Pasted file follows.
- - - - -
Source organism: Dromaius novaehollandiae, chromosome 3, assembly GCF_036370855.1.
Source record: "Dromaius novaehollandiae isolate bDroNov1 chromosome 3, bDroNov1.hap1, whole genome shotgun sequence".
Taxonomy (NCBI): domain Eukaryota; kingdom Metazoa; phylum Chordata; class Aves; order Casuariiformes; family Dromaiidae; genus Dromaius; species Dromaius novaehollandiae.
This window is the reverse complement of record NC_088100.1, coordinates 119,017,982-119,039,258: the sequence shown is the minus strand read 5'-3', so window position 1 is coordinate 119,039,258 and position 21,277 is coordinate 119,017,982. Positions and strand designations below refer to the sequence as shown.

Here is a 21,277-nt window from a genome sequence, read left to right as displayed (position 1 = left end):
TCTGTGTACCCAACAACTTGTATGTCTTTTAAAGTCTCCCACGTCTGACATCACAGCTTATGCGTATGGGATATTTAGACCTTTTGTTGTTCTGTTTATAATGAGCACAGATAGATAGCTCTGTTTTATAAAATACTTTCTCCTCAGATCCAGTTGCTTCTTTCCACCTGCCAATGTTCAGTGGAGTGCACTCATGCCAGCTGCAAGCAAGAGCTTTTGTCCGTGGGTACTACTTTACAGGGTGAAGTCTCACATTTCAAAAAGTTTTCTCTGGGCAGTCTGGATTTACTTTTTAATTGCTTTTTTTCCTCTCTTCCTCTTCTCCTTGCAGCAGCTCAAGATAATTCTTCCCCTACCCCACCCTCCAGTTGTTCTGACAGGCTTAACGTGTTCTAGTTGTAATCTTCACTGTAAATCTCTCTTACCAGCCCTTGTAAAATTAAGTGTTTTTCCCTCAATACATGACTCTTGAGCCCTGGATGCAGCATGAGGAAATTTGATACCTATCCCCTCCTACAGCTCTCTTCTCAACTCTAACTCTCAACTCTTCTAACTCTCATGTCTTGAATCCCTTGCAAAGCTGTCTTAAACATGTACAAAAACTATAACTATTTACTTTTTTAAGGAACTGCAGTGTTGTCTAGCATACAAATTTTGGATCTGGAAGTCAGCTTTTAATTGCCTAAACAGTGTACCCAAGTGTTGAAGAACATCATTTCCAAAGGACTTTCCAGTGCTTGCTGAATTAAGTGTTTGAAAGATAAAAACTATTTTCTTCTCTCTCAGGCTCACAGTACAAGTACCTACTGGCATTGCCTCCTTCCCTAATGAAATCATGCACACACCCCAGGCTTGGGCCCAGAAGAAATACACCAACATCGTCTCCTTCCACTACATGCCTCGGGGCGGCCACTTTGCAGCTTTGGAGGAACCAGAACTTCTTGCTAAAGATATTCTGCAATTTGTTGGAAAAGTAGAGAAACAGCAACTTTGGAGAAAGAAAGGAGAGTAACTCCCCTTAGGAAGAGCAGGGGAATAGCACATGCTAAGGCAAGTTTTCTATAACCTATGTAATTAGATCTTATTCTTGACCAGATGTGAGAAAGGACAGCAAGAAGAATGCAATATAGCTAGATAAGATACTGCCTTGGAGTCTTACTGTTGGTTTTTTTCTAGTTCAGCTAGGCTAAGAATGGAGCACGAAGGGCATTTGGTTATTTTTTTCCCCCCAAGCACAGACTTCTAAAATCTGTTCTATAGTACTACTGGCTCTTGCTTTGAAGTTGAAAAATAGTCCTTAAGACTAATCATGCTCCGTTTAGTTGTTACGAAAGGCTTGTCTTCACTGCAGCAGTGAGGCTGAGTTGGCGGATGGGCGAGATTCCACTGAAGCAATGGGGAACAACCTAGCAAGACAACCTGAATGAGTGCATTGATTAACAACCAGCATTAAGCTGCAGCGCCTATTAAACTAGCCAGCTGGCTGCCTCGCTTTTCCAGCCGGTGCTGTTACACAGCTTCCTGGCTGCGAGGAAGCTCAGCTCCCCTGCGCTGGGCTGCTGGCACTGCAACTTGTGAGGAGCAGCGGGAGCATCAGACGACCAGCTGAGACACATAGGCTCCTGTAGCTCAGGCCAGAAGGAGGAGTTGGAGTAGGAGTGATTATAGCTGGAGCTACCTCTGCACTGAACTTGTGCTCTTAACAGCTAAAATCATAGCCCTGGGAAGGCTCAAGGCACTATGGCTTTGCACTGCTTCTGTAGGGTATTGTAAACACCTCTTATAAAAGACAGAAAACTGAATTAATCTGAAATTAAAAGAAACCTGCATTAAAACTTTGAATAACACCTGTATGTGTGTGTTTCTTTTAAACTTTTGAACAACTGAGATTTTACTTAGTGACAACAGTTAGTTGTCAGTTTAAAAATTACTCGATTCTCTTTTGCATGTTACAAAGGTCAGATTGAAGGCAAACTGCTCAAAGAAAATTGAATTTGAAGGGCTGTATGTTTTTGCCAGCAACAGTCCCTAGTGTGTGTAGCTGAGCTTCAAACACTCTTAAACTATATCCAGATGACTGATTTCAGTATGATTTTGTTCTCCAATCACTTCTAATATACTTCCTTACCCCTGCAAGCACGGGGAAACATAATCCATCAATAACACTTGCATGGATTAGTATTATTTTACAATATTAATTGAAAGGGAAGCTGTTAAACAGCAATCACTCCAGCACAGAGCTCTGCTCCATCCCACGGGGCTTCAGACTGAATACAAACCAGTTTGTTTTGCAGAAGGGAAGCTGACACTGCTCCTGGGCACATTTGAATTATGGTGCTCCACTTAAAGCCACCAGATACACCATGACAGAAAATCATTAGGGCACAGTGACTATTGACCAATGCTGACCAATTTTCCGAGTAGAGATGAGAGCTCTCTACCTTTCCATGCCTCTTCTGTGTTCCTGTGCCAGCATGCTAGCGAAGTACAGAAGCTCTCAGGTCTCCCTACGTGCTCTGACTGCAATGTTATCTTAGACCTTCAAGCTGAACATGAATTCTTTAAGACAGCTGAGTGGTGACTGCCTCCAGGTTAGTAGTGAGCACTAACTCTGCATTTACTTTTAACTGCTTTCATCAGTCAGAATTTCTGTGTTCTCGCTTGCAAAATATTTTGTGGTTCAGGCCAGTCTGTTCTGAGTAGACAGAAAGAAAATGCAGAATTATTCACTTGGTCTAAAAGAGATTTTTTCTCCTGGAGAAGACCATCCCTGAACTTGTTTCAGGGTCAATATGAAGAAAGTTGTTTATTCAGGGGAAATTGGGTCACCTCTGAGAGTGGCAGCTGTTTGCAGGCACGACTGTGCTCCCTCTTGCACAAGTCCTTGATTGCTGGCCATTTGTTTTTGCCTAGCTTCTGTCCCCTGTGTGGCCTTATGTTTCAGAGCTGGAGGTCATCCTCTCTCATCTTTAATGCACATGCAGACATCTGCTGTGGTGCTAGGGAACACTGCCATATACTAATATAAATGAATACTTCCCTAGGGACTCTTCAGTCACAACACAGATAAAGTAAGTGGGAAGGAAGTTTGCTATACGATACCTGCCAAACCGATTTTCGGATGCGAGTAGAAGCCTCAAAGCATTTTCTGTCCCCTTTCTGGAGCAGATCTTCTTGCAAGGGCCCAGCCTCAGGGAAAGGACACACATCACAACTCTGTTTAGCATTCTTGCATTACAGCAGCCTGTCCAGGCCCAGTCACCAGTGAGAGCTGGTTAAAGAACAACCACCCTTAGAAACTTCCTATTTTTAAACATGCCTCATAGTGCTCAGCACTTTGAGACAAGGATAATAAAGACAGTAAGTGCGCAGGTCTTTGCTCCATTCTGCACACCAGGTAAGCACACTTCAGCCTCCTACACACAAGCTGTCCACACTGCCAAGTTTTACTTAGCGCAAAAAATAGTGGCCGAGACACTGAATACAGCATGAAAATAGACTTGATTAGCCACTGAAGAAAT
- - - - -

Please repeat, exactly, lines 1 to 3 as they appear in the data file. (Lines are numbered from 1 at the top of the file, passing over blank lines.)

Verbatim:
Source organism: Dromaius novaehollandiae, chromosome 3, assembly GCF_036370855.1.
Source record: "Dromaius novaehollandiae isolate bDroNov1 chromosome 3, bDroNov1.hap1, whole genome shotgun sequence".
Taxonomy (NCBI): domain Eukaryota; kingdom Metazoa; phylum Chordata; class Aves; order Casuariiformes; family Dromaiidae; genus Dromaius; species Dromaius novaehollandiae.